Choosing the sex of babies for social reasons will be banned, Health Minister Caroline Flint has said.
Sex selection for 'family balancing' is not popular
The government intends to change the law to outlaw sex selection for non-medical reasons, she said.
Using the method for "family balancing" could be a "slippery slope in terms of people deciding that one gender is more important than the other", she said.
But Lib Dem Evan Harris says it is wrong for the state to restrict the reproductive choice of adults.
Ms Flint made her comments during evidence to the science and technology committee, which is investigating IVF and embryo screening.
She told the MPs that there was some understanding about the use of sex selection of embryos where there was a serious medical condition, but it should not be for "family balancing".
"We will be looking to see how we can make that clear in law so there is a very strong steer to the regulator about how that can be applied," she said.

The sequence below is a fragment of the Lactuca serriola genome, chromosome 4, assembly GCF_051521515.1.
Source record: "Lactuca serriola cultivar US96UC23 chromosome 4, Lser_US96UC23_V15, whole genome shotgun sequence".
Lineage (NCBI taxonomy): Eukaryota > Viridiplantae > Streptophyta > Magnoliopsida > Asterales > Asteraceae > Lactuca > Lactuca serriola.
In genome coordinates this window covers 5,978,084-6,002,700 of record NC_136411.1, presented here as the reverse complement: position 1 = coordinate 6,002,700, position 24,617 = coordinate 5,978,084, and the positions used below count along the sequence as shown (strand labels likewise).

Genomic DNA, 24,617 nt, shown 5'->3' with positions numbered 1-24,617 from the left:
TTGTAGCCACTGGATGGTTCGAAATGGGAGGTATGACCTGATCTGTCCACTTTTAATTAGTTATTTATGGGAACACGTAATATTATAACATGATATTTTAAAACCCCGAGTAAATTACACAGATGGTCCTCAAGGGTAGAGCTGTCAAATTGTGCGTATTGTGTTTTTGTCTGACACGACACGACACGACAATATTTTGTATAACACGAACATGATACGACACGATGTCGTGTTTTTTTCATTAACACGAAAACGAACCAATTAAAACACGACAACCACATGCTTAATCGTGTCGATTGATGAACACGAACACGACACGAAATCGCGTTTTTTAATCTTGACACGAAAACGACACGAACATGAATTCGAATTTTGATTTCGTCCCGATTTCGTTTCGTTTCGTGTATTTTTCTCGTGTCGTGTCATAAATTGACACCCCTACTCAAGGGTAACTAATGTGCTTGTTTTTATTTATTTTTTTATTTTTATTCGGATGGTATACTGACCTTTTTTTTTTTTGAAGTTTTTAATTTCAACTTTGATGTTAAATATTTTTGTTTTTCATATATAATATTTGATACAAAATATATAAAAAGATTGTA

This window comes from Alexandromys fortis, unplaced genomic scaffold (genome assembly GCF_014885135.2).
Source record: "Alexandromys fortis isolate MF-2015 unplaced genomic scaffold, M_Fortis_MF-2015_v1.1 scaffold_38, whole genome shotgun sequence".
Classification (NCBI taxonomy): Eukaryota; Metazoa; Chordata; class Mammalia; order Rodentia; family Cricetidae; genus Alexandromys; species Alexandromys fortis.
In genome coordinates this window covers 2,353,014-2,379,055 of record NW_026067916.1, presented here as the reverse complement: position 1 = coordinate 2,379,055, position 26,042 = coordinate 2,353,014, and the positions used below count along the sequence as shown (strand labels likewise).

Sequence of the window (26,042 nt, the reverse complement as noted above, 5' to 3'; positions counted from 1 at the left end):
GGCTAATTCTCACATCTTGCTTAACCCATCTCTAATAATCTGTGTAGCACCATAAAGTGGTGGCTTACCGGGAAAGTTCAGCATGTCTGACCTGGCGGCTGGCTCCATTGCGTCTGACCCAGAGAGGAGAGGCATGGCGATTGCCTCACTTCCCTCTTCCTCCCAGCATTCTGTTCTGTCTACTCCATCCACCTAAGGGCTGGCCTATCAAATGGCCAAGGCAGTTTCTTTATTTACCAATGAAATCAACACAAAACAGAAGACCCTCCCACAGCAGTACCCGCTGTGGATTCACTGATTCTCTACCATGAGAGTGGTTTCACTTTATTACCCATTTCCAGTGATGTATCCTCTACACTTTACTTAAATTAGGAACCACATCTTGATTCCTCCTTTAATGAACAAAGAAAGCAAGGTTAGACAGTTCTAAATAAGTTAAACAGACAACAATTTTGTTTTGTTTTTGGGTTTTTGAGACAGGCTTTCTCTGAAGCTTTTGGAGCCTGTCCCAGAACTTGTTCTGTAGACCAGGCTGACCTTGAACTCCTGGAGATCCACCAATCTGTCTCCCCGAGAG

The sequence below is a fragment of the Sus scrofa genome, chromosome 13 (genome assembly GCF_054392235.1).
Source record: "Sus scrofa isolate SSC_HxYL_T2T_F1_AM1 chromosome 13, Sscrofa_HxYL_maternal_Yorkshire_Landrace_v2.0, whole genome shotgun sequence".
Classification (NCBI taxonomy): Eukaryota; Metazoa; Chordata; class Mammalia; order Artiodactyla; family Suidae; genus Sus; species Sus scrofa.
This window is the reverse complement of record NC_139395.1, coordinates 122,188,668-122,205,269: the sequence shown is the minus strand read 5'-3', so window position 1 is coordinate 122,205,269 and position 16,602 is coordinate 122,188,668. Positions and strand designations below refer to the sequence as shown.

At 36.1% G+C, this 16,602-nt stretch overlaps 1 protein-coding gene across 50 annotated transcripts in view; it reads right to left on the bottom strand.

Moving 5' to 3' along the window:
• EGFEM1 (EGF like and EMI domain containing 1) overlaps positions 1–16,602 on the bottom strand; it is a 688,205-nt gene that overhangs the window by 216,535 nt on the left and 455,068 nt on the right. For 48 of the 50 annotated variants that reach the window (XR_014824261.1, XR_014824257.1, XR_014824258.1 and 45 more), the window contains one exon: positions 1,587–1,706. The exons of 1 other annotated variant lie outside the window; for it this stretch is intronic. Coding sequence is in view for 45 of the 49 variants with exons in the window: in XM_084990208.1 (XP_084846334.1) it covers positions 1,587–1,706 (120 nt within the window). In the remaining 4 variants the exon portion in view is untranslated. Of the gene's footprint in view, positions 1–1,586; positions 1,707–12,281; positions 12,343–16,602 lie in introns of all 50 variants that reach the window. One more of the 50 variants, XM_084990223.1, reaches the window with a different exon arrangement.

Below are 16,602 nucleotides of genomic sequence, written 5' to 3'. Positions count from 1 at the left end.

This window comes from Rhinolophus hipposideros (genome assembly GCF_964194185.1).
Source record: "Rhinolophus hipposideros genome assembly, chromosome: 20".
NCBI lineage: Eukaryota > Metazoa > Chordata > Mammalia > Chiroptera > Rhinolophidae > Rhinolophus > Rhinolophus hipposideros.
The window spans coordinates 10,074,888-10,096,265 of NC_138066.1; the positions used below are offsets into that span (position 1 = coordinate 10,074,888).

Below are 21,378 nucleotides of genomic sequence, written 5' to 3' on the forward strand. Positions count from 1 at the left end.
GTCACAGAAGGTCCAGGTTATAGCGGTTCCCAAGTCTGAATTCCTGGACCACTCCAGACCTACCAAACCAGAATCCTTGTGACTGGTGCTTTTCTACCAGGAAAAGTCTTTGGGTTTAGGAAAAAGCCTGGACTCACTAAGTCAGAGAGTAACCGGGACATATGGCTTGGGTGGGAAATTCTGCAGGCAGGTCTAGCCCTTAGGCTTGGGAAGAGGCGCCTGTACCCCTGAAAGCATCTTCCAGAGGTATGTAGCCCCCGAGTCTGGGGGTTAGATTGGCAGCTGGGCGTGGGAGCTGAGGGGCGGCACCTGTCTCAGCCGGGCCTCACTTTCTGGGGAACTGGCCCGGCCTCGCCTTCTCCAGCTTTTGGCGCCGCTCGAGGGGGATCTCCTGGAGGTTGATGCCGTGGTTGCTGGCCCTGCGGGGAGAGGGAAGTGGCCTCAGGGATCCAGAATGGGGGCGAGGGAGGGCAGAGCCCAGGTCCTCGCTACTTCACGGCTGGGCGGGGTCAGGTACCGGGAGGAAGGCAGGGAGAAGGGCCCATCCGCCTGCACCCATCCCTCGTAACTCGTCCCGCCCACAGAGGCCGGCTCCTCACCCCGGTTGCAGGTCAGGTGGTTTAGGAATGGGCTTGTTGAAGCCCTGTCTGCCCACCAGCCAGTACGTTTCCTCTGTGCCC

But Dr Harris, a member of the science and technology committee, said: "Other than the public's 'yuk' reaction, the government gives no reason why parents of three boys shouldn't use pre-implantation sex selection to balance their family.
"Allowing such a move in no way suggests that one gender is better than another and so has no bearing on the negative attitudes to girls in some other countries.
"The state should be giving good reasons before restricting the reproductive choice of adult citizens."
The Department of Health has been conducting a review of the 1990 Human Fertilisation and Embryology Act - the legislation governing human fertilisation.
Advances in medical technology has rendered the act out of date and the government is anxious to update it.
As part of the review, a consultation exercise was carried out, which suggested that the public did not want the sex selection of babies for "social reasons" such as "family balancing".
The Human Fertilisation and Embryology Authority, which regulates this area for the government, has been waiting for a new draft bill containing this provision.
The science and technology committee has also been looking at MPs' calls for an end to the right of fertility clinics to refuse treatment to single women and lesbians.
Currently, clinics must take account of the welfare of the unborn child, including "the need for a father".
Opponents demanded a change in the law, saying the rule discriminates against single women and same-sex couples.
Ms Flint says issues around the "need for a father" were complex and the government was consulting on the issue.